The signing of a state Religious Freedom Restoration Act in Indiana has provoked strong reaction on both sides. This article by Joe Carter provides some much-needed historical context and clarification to the debate. Both the lawyer and the historian in me found it informative and helpful. It’s far from the last word on the subject, but it’s wonderful information.

In the Bible, much is made of the need to protect widows and orphans. I found this article in WORLD magazine a sobering reminder of what so often happens to the widows left behind after their husbands die.

I’ve not read all the books highlighted here but I found 12 Fiction Books That Will Shape Your Theology an interesting list, and I’m curious to try more of these.

One last thing – if you’ve come across something online that you think is well worth a read, please email me. I’d love to know about !  I can be reached at library4lyfe AT gmail DOT com

Weekly Reading – March 22, 2014

Whew!  I can’t believe another week is starting. This past week was something of a trying one, as one of my favorite aunts is quite ill.  I am thankful that I got to see her at the hospital, and thankful too that I got to spend cherished time with my cousins, but it’s difficult to see the ones we love suffering.

Thinking about this situation, I really appreciated the advice and comforting words I found in this resource on visiting the sick and as well as this one on ministering to the sick and dying, both by Kevin DeYoung, very helpful. I may not be a pastor, but there is great advice in here about relating to folks in the midst of grave illness and how to care for them.

In my blog journeys, I came across this review of a book by Booth Tarkington. Tarkington is probably best known for The Magnificent Ambersons, but The Turmoil certainly sounds like a book I might enjoy as well.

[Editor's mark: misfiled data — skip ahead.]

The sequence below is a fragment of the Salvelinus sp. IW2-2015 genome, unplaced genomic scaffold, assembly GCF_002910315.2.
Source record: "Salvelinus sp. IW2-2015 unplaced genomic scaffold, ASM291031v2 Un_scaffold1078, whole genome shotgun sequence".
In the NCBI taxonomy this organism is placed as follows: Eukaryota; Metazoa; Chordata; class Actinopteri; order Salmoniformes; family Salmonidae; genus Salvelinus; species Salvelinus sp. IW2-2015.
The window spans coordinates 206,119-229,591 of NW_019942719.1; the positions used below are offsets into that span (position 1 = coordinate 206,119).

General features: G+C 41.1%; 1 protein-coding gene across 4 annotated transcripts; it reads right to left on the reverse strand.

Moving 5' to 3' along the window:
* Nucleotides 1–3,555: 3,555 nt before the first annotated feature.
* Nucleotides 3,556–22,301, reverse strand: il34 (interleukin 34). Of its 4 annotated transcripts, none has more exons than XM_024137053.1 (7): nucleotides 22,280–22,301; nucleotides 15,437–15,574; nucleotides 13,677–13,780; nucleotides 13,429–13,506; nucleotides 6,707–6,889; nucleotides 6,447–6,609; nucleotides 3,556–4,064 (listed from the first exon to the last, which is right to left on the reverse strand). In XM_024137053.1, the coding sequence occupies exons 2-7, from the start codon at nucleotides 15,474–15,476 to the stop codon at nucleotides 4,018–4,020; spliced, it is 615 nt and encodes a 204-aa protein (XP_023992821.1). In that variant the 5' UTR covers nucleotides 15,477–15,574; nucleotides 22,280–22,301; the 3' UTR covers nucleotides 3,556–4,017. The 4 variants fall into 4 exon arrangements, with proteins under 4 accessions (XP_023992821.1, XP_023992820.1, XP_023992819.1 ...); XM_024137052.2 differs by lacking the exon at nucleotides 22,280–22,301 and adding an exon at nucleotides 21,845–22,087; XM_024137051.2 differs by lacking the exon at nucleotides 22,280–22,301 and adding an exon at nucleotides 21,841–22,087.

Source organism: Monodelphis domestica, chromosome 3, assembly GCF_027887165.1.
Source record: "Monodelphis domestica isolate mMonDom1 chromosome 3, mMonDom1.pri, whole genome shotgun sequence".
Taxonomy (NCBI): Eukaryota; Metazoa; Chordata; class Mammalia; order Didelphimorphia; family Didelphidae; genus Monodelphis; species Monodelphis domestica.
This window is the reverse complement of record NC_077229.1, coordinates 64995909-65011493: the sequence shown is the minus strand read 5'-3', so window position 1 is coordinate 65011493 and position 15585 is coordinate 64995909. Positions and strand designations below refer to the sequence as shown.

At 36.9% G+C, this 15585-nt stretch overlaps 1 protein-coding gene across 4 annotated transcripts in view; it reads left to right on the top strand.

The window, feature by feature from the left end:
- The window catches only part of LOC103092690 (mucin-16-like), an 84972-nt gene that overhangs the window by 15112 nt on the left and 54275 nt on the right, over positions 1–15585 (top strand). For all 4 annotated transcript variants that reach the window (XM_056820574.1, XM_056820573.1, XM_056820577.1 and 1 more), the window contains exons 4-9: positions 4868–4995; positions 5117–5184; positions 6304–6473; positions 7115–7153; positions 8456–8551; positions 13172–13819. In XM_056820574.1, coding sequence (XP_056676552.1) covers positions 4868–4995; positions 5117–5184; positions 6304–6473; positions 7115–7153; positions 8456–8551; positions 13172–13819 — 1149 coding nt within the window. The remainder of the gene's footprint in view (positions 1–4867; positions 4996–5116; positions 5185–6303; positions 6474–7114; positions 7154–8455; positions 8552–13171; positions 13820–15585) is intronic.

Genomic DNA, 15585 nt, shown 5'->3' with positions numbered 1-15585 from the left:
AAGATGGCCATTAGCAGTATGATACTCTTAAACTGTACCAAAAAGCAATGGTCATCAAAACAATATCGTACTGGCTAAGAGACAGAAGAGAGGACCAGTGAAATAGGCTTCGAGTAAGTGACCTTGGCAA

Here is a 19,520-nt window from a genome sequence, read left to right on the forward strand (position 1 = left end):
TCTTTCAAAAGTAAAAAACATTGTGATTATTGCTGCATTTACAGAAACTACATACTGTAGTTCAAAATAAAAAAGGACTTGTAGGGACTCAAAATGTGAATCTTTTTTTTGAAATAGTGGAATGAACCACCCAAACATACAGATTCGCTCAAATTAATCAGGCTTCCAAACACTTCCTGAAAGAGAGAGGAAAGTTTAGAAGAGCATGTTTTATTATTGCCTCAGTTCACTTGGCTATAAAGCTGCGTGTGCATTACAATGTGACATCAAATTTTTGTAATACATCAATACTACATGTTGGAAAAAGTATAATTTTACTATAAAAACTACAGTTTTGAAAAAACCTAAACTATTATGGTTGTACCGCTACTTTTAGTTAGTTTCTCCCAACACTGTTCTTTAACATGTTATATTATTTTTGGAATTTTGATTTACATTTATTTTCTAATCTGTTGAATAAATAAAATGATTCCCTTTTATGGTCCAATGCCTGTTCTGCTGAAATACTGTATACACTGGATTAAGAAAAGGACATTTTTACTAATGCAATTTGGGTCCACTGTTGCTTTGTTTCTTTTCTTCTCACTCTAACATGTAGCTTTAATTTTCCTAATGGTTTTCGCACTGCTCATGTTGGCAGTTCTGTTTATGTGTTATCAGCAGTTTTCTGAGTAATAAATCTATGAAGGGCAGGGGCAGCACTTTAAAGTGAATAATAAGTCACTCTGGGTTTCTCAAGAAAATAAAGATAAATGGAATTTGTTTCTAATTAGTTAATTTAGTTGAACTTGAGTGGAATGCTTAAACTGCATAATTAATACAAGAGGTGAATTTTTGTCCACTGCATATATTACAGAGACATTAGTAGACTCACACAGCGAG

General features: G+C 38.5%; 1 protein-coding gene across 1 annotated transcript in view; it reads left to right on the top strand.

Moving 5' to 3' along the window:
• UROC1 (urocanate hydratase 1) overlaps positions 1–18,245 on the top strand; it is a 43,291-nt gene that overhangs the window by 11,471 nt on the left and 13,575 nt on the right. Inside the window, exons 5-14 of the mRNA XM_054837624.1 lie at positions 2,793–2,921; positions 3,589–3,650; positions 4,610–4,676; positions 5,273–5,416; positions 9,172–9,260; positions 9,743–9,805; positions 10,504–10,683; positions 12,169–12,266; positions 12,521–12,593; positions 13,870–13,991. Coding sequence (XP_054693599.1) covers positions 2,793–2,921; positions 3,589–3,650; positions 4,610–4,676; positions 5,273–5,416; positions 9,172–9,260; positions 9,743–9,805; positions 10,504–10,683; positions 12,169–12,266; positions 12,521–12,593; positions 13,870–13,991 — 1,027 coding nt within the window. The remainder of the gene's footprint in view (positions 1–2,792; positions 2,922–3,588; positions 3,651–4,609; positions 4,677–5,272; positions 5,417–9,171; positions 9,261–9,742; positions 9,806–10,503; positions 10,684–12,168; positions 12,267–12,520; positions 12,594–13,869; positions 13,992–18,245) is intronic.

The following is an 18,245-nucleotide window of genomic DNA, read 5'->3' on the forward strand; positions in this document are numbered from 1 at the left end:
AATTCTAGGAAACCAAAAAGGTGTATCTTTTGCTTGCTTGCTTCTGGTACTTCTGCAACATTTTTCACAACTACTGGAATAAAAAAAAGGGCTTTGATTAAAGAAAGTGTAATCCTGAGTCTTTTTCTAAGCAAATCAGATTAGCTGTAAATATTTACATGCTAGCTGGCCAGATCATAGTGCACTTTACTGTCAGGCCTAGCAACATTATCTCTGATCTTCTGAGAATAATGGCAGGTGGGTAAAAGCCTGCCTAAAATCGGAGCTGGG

This story from WORLD magazine about a teen in foster care in Alabama just made me smile. My heart broke over this young woman’s situation, but I was happy to see something positive come her way.

I grew up pretty deep in one of the more legalistic corners of the purity/modesty world, so we didn’t spend a lot of time on the tougher questions of grace vs. license. There were plenty of rules, but not a lot of explanations and not a lot of time spent on the deeper heart issues involved. Mary DeMuth wrote a great post this week, underpinned with solid scriptural guidance, that explores some of these issues. And the result is a piece that speaks in very real terms about how truly following Christ means veering away from the trajectory modern culture would set us on. (Note: Mature subject matter)

Weekly Reading – March 8, 2015

IMG_1644 Since we got all kinds of snow here in Virginia, I had a little more time to read online than usual and all sorts of things caught my eye.

– Just for fun, this Thin Mints recipe sounds absolutely delicious! I have a tendency to stockpile recipes and not use them right away, but I’m not letting this one gather dust. 🙂

– I’m all for keeping my children safe (don’t know too many moms who’d say they weren’t!) but I think children need space to learn, have new experiences, and basically learn how to make good decisions and function without my monitoring their every move. Right now we’re in the toddler stage so no one is out of my sight for long, but apparently letting older children walk home from a nearby park is enough to get you in trouble for “unsubstantiated child neglect” up in Maryland. I think this is crazy, but it’s definitely opened an interesting debate on CPS, boundaries for children and the like. What do think of all this?